City of Schwerin in Northern Germany to drill for geothermal heating project

City of Schwerin, Germany (source: flickr/ Marga en Johan van de Merwe, creative commons)
Alexander Richter 4 May 2018

The local utility of the city of Schwerin in Northern Germany is planning a geothermal district heating project, having now signed a drilling contract with German Daldrup & Söhne AG.

In a release today, Daldrup & Söhne AG, a drilling technology and geothermal specialist company, announces having received an order for a geothermal drilling from Energieversorgung Schwerin GmbH & Co. Erzeugung KG (EVSE), a subsidiary of municipal energy provider Stadtwerke Schwerin GmbH (SWS), in northeastern Germany. The order has a value in the lower single million digit range. Operations will start the end of May 2018 in Schwerin-Lankow.

The drilling is projected to go into a depth of 1,250 metres. The project will be supported by the German state of Mecklenburg-Western Pomerania in line with the climate protection subsidy directive and the climate protection loan scheme. Stadtwerke Schwerin views geothermal energy as an important part of the sustainable and climate-friendly energy production needed to make Schwerin, the state capital of Mecklenburg-Western Pomerania, CO2-neutral by 2050. Around 15% of Schwerin’s district heating will be provided from geothermal energy in the future.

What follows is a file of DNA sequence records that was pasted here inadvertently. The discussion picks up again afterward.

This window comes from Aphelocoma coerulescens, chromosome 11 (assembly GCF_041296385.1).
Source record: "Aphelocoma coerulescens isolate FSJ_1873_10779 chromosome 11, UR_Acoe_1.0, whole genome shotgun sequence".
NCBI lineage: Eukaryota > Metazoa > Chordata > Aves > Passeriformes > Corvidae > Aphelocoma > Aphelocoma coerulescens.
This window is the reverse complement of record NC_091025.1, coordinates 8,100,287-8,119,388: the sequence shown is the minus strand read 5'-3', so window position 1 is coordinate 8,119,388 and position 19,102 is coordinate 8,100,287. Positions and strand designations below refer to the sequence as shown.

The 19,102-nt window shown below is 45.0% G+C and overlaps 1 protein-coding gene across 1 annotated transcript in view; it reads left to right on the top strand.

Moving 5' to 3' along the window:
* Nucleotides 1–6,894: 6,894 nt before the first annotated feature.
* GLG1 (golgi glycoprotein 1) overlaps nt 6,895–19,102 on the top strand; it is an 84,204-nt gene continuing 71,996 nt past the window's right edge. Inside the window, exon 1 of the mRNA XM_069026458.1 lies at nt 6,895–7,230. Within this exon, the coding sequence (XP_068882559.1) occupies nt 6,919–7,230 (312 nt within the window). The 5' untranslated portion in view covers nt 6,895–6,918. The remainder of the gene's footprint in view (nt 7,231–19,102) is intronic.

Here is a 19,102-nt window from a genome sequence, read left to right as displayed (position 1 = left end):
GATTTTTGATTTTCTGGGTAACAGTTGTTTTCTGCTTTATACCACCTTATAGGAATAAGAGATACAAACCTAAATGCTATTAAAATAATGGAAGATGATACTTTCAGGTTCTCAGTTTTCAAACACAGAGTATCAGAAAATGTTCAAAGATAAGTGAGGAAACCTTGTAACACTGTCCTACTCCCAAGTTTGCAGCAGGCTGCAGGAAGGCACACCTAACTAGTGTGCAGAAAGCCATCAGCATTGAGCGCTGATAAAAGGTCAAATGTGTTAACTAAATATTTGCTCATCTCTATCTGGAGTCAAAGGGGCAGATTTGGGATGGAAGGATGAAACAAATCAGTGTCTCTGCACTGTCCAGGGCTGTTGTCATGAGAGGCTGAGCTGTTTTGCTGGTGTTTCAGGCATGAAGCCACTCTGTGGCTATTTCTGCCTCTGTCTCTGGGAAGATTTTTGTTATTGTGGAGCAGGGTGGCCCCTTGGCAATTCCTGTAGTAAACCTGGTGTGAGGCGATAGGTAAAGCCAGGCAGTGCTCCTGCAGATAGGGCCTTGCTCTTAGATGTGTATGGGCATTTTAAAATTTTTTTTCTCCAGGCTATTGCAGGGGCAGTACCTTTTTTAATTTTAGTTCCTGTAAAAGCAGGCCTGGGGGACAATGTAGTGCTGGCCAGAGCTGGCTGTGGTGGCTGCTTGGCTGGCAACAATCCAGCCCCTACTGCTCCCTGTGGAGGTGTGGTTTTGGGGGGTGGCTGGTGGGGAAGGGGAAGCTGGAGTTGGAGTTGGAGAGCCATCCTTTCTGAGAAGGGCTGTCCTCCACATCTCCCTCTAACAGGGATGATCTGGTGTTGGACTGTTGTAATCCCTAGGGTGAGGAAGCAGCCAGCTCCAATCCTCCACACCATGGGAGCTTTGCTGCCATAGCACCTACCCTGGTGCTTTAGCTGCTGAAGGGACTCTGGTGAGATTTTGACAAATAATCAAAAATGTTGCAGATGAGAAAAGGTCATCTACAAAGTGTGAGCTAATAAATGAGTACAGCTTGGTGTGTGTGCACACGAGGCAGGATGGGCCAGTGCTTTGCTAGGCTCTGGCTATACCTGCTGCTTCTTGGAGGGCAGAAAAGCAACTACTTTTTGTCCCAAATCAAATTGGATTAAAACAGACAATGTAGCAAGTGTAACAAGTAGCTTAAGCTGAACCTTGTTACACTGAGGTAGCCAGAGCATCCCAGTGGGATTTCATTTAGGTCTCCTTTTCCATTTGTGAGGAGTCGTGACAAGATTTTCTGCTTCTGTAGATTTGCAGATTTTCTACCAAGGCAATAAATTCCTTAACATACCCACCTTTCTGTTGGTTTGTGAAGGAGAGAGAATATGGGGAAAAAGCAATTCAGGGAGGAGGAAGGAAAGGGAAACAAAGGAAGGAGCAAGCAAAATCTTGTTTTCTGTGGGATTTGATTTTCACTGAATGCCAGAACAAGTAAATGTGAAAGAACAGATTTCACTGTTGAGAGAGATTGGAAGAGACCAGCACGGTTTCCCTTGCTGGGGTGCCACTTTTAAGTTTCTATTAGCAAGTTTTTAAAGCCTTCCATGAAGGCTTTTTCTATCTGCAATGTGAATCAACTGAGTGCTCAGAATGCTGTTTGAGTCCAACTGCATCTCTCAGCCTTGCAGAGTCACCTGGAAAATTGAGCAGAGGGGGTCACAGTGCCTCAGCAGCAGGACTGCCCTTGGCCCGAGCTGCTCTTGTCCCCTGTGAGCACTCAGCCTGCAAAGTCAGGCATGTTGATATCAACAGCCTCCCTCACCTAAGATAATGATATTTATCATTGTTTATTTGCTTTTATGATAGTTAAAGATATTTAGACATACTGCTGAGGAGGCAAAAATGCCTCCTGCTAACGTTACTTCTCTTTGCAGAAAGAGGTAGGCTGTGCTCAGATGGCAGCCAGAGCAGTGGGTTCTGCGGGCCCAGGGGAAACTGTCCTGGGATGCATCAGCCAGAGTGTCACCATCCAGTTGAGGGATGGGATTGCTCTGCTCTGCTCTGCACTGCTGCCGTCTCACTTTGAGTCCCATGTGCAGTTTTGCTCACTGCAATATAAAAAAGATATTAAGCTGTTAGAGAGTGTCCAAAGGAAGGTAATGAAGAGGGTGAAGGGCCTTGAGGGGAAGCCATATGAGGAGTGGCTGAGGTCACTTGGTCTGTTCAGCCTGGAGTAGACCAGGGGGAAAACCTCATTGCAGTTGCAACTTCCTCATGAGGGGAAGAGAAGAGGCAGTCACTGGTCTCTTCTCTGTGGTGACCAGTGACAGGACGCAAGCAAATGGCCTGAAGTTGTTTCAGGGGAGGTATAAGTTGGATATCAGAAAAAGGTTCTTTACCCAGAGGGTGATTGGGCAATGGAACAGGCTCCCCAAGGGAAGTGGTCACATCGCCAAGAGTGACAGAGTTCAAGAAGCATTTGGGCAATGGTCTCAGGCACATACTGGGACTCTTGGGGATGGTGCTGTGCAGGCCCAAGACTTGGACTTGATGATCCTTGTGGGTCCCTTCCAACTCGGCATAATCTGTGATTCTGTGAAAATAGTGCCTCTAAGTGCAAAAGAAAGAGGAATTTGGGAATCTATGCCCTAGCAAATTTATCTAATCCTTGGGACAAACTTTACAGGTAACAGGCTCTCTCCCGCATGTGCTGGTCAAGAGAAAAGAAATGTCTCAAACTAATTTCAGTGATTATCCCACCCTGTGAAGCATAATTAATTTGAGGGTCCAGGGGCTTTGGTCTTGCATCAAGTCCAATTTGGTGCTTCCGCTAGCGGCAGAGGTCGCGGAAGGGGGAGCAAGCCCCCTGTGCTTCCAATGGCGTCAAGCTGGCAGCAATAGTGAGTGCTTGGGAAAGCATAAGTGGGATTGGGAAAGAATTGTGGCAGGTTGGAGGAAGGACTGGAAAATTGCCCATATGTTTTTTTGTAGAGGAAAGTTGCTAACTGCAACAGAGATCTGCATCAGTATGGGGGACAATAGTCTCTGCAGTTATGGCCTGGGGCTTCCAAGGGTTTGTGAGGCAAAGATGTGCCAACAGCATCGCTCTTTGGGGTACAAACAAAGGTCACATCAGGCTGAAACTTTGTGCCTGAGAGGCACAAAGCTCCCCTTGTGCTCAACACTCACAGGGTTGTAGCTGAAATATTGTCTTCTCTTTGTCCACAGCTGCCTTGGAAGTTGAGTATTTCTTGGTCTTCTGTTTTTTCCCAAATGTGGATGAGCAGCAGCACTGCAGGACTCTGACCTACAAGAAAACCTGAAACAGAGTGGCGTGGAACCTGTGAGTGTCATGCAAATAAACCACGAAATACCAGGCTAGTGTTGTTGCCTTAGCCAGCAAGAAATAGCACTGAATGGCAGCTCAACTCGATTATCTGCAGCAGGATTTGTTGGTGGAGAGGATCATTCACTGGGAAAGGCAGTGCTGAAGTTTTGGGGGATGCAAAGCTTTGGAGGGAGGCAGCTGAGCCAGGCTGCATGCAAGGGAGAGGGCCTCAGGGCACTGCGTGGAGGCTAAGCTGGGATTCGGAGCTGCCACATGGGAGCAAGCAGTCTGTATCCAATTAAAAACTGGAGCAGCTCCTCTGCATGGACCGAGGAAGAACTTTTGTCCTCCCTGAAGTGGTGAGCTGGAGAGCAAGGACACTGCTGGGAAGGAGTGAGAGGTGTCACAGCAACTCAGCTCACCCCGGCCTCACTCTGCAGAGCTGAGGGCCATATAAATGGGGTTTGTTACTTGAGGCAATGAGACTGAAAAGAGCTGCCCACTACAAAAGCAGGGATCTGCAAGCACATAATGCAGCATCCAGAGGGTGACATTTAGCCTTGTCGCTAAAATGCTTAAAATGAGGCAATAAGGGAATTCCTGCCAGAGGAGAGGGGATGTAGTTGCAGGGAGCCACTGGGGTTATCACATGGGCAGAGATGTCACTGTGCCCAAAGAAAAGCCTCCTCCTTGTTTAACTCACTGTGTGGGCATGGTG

“We are excited about supporting Stadtwerke Schwerin in reaching their goal of supplying CO2-neutral energy”, says Daldrup & Söhne CEO Josef Daldrup. “This means Stadtwerke Schwerin will be less affected by the volatility of gas and coal prices while using local resources to provide base load power to local residents.”

Daldrup & Söhne AG sees great potential for energy providers as well as commercial and industrial customers to fairly quickly generate relatively easily accessible geothermal from the North German basin. Daldrup & Söhne is already participating in several tenders in the region and is in negotiations with additional municipal energy providers and investors.

The water-bearing rock layers beneath the ground have a temperature of over 60 Celsius – for direct heat production – respectively of over 100 Celsius to ensure base load power generation. The North German basin contains parts of the states of Mecklenburg-Western Pomerania, Brandenburg, Berlin, Lower Saxony, Hamburg and Schleswig-Holstein.

Source: Release via Boerse Muenchen